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13th November 2017 - Exchange Rates News written by TorFX for

13th November 2017 News: UK Political Concerns Jump Again and Sterling (GBP) Plunges

Pound Sterling (GBP)

After edging higher against most major currencies last week, the Pound took a tumble when markets opened on Monday.

Concerns are rising that UK Prime Minister Theresa May could be unseated. Foreign Secretary Boris Johnson and Environment Secretary Michael Gove wrote a letter to May in complaint that some sections of the government were not preparing sufficiently for a ‘hard Brexit’. A report from The Sunday Times indicated that 40 members of the Conservative Party were willing to vote ‘no confidence’ in May, which is just 8 votes less than a formal leadership challenge would need.

US Dollar (USD)

The Pound to US Dollar advanced for most of last week due to concerns in the US that US tax reform plans would have to be scaled back somewhat. US consumer confidence unexpectedly dropped from 100.7 to 97.8, while the US Republican Party’s new version of a tax reform bill indicated that corporate tax may not be implemented until as late as 2019. This also weighed slightly on 2018 Federal Reserve interest rate hike bets.

However, on Monday morning, weakness in the Pound caused GBP/USD to quickly shed all of its recent gains and trend near its worst levels since last Monday. Meanwhile, the US Dollar was supported by a recent spike in US bond yields.

Euro (EUR)

The Pound to Euro exchange rate advanced slightly last week, but its gains were limited. Strong Eurozone data and uncertainty about the Brexit process prevented the pair from holding its best levels.

Eurozone PMIs were solid, as were September’s retail sales results for the bloc. These stats were not influential enough to really improve the Eurozone outlook however, as the European Central Bank (ECB) still intends to keep some quantitative easing (QE) in place until at least September 2018.

This has kept pressure on the shared currency, but GBP/EUR movement could be influenced by key Eurozone growth and inflation stats in the coming days.

Australian Dollar (AUD)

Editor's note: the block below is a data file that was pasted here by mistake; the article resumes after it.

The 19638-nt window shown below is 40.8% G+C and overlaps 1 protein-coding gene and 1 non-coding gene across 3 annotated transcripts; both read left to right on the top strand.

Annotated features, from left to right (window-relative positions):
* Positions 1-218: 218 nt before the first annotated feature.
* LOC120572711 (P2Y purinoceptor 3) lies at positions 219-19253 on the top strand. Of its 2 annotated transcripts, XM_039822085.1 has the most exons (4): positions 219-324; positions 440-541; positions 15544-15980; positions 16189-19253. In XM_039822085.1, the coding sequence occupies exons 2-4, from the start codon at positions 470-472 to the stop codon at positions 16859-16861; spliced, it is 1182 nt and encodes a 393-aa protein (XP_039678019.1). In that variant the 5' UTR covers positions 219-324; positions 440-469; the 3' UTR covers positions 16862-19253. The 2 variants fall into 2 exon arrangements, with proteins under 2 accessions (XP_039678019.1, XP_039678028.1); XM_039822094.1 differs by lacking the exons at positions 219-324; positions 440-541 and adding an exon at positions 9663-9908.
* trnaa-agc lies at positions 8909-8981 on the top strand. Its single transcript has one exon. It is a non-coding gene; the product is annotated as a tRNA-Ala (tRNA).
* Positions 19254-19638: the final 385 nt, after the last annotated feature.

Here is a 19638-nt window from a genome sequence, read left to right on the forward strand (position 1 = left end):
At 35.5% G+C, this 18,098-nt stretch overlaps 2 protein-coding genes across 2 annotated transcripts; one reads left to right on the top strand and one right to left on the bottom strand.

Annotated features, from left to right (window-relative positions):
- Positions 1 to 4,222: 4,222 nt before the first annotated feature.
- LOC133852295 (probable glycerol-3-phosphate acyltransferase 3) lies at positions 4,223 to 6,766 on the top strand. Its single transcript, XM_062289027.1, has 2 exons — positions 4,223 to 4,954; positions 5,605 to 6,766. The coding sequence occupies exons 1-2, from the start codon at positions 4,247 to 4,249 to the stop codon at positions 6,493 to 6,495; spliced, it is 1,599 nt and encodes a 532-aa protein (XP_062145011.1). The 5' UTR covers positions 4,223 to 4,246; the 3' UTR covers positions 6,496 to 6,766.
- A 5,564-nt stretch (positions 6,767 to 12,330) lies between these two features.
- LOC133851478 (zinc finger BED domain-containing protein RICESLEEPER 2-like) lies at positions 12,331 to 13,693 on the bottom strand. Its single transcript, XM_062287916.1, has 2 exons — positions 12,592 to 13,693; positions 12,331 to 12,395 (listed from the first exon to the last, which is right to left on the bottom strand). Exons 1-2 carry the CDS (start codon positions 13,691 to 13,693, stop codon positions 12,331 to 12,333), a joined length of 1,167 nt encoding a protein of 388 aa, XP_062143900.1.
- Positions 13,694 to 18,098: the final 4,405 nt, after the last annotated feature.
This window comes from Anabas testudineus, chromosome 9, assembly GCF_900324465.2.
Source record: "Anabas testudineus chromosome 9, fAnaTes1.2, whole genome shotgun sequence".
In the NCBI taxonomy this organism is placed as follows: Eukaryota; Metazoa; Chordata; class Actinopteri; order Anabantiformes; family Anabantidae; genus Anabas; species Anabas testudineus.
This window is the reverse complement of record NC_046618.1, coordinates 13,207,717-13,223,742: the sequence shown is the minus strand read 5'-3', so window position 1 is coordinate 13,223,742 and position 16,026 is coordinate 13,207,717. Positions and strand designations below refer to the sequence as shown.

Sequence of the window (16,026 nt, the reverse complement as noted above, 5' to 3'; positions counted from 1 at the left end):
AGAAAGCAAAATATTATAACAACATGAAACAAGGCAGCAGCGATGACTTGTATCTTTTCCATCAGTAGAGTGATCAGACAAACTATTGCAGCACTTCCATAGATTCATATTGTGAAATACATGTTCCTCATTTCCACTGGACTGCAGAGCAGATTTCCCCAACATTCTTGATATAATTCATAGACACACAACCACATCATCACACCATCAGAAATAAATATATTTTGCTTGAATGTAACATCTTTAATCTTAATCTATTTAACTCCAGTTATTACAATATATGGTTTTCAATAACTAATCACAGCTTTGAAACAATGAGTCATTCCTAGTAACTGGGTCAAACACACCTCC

The Pound to Australian Dollar exchange rate shed most of its recent gains when markets opened on Monday, largely due to weakness in the Pound and concerns that UK Prime Minister Theresa May’s position in government was the weakest it had been in months.

Demand for the Australian Dollar was slightly boosted by fresh comments from Reserve Bank of Australia (RBA) Deputy Governor Guy Debelle. Debelle showed confidence about rising business investment in Australia and indicated that a strengthening non-mining sector was helping to rebalance Australia’s economy.

New Zealand Dollar (NZD)

The Pound to New Zealand Dollar exchange rate shed last week’s gains during Monday morning trade.

The New Zealand Dollar remained relatively supported following optimism from the Reserve Bank of New Zealand (RBNZ) in its November policy decision. The bank indicated that the new Labour government was unlikely to cause any major changes to the bank’s outlook, and that the possibility of an adjusted mandate for the bank would not affect the bank’s treatment of the NZ Dollar itself.

Canadian Dollar (CAD)

Like other Sterling pairings, GBP/CAD lost much of its recent gains when markets opened this morning, as concerns rose that UK Prime Minister Theresa May could be undermined by rebels in the Conservative Party.

Prices of oil, Canada’s most lucrative commodity, have also continued to rise in recent sessions. This has kept support up for the ‘Loonie’, but the currency may not see much shift in direction this week until Friday’s key Canadian inflation stats come in.

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